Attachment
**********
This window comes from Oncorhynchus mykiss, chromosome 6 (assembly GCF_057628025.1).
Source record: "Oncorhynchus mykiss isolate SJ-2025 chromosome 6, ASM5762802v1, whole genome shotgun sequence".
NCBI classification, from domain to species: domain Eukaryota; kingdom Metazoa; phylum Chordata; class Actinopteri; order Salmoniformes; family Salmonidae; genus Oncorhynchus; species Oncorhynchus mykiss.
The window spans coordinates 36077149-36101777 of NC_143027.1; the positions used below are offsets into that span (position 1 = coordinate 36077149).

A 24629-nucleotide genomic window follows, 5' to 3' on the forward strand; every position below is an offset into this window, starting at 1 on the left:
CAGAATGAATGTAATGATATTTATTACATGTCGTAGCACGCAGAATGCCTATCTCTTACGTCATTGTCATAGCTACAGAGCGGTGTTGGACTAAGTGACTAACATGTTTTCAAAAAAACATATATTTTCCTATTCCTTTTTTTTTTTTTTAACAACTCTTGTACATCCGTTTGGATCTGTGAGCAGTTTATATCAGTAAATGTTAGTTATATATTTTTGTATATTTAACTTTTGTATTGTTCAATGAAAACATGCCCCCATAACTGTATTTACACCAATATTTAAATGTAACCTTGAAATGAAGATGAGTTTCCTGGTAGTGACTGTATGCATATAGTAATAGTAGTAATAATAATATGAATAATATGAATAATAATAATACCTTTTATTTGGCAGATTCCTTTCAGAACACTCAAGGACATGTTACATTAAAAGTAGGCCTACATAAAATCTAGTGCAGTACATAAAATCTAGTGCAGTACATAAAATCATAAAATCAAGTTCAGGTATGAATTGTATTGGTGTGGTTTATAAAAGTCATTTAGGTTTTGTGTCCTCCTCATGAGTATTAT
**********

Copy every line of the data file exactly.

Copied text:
This window comes from Oncorhynchus mykiss, chromosome 6 (assembly GCF_057628025.1).
Source record: "Oncorhynchus mykiss isolate SJ-2025 chromosome 6, ASM5762802v1, whole genome shotgun sequence".
NCBI classification, from domain to species: domain Eukaryota; kingdom Metazoa; phylum Chordata; class Actinopteri; order Salmoniformes; family Salmonidae; genus Oncorhynchus; species Oncorhynchus mykiss.
The window spans coordinates 36077149-36101777 of NC_143027.1; the positions used below are offsets into that span (position 1 = coordinate 36077149).

A 24629-nucleotide genomic window follows, 5' to 3' on the forward strand; every position below is an offset into this window, starting at 1 on the left:
CAGAATGAATGTAATGATATTTATTACATGTCGTAGCACGCAGAATGCCTATCTCTTACGTCATTGTCATAGCTACAGAGCGGTGTTGGACTAAGTGACTAACATGTTTTCAAAAAAACATATATTTTCCTATTCCTTTTTTTTTTTTTTAACAACTCTTGTACATCCGTTTGGATCTGTGAGCAGTTTATATCAGTAAATGTTAGTTATATATTTTTGTATATTTAACTTTTGTATTGTTCAATGAAAACATGCCCCCATAACTGTATTTACACCAATATTTAAATGTAACCTTGAAATGAAGATGAGTTTCCTGGTAGTGACTGTATGCATATAGTAATAGTAGTAATAATAATATGAATAATATGAATAATAATAATACCTTTTATTTGGCAGATTCCTTTCAGAACACTCAAGGACATGTTACATTAAAAGTAGGCCTACATAAAATCTAGTGCAGTACATAAAATCTAGTGCAGTACATAAAATCATAAAATCAAGTTCAGGTATGAATTGTATTGGTGTGGTTTATAAAAGTCATTTAGGTTTTGTGTCCTCCTCATGAGTATTAT